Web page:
Bud Finlaw Takes On Internet Vacation-Booking Giants

Have Web, Will TravelBud Finlaw goes toe-to-toe with online vacation-booking giantsBy Lilly Rockwell

Nine years ago, Bud Finlaw saw opportunity in the Internet when his Panama City advertising company began to stall. With no office, a handful of computers and two employees, Finlaw opened an online travel-booking business that now rivals dot-com giants like Expedia, Priceline and Travelocity.

"We started out very small," Finlaw says of his company that today employs 250 and will soon open a new 25,000-square-foot complex near Panama City Beach’s burgeoning Pier Park shopping center.

BookIt.com is a fast-growing travel reservation Web site, specializing in vacation packages to exotic destinations, such as Mexico and Jamaica, and U.S. destinations that range from nearby Pensacola to California’s Lake Tahoe.

"We are not afraid of giants," Finlaw says of his best-known competitors. "We love the story of David and Goliath. Most of the giants we know are clumsy oafs."

Finlaw is an unlikely Internet pioneer. He attended college at Gulf Coast Community College in Panama City, and started out as a radio disc jockey at a local rock station. After working at the station’s ad sales department for several years, Finlaw opened his own advertising agency in 1982 and started catering to the area’s booming hotel industry in the early 1990s.

"He’s always been a marketing genius," says Jack Bishop, a longtime friend of Finlaw’s and the owner of four restaurants in Panama City Beach, including the popular beachside haunt, Breakers. One of Finlaw’s marketing tricks, Bishop says, was to obtain contact information for callers to the local tourist development council and send them an informational packet about his clients a day later.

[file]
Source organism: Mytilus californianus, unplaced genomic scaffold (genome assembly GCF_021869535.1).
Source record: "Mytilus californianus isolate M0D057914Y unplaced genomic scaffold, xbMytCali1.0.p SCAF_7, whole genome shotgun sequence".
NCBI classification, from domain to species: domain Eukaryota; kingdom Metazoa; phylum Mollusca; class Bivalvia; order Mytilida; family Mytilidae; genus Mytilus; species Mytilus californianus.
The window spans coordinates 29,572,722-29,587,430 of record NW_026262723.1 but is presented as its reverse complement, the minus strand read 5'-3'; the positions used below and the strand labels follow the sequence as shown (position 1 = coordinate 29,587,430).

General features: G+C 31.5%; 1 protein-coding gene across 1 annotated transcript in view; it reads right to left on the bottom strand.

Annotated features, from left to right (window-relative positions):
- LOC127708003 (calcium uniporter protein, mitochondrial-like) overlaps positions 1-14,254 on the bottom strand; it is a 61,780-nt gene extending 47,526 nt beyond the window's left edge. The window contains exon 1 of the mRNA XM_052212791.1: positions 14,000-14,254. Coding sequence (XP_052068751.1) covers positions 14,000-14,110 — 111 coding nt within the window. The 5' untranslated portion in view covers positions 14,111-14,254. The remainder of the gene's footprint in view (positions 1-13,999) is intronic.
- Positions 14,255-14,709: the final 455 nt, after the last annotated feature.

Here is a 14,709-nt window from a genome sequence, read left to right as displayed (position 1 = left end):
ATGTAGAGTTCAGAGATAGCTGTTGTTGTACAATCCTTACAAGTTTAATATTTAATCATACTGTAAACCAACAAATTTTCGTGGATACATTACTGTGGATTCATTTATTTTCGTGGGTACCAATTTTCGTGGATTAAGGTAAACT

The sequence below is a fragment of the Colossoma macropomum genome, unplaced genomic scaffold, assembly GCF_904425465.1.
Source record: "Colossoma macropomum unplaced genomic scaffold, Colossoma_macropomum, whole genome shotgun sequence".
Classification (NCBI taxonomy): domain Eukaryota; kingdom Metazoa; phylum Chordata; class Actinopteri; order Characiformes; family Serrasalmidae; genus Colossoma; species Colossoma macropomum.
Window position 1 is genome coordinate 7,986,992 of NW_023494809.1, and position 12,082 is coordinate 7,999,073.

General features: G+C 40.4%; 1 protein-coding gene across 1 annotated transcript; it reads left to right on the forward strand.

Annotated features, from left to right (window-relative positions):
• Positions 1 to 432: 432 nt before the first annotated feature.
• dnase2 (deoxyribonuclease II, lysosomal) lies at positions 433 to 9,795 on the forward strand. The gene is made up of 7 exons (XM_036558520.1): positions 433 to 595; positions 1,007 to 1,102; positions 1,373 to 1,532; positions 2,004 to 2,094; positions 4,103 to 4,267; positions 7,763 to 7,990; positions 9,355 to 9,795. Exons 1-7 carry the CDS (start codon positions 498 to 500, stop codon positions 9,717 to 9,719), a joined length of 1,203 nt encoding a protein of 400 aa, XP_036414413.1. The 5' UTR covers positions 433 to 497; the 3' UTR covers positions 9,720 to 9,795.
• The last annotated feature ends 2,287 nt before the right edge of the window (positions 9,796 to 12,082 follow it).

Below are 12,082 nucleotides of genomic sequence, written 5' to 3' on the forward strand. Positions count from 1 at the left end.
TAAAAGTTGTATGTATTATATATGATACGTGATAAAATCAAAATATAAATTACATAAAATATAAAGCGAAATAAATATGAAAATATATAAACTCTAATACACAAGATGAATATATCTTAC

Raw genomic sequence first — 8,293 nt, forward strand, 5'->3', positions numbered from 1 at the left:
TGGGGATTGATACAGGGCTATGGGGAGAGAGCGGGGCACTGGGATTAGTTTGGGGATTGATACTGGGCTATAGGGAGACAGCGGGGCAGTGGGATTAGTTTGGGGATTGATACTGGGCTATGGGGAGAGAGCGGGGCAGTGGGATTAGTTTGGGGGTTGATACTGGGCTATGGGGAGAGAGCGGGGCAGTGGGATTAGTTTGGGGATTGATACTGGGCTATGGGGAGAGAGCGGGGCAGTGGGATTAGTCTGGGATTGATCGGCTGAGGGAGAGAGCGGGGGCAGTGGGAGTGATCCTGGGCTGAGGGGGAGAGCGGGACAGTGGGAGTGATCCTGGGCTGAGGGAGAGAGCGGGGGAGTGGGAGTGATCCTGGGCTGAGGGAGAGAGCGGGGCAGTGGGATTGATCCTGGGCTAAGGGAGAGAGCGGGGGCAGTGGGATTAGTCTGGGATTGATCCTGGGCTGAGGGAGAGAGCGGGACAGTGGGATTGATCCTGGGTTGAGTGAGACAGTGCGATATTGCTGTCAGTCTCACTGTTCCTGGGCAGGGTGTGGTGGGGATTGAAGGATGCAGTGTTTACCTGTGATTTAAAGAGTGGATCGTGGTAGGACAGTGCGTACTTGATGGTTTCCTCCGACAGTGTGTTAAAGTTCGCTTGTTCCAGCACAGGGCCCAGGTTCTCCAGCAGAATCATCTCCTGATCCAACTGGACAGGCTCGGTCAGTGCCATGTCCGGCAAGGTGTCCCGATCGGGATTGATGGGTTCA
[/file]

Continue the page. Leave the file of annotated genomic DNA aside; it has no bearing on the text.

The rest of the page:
"It was the first large agency, the first multimillion dollar agency homegrown in Panama City," Bishop says.

But Finlaw’s print-based advertising business was hit hard as the Internet began emerging as the preferred method of booking travel. His business revenues were suddenly cut in half. So Finlaw launched a new strategy: a Web site offering online hotel reservations for some of Florida’s top destinations. Bishop says he’s been able to "stay on the edge."

At first, Panama City area hotels were reluctant to try the service. So Finlaw targeted Orlando as his first market. Within a year, the company became the first online travel business to do $1 million worth of bookings with Walt Disney World.

After the success in Orlando, Finlaw targeted Destin and Panama City. Then came the Sept. 11 terrorist attacks, which brought Florida’s travel industry to a screeching halt for three solid months.
But, Finlaw says, this slow period translated into steeper discounts by online operators, and in the end, led more travelers to use the Internet to book reservations.

Another pivotal moment came in 2004 when he emptied his bank account to purchase the BookIt.com domain name to centralize myriad city-specific names.

Finlaw is keenly aware he’s up against much larger competitors, and looks for ways to keep customers coming. BookIt.com has offered free $50 gas cards and BlackBerry mobile devices to travelers. It also offers location-based pricing by pinpointing a user’s hometown region through an Internet protocol address and offering deals from a nearby airport.

Finlaw is modest about his success, chalking it up to entrepreneurial tenacity.

"When people quit is when you keep going," Finlaw says, repeating advice once given to him.

"There were some very, very tough lean years. But we kept plugging away," he adds. "We never lost faith in the idea that it was a good idea and that it was going to work."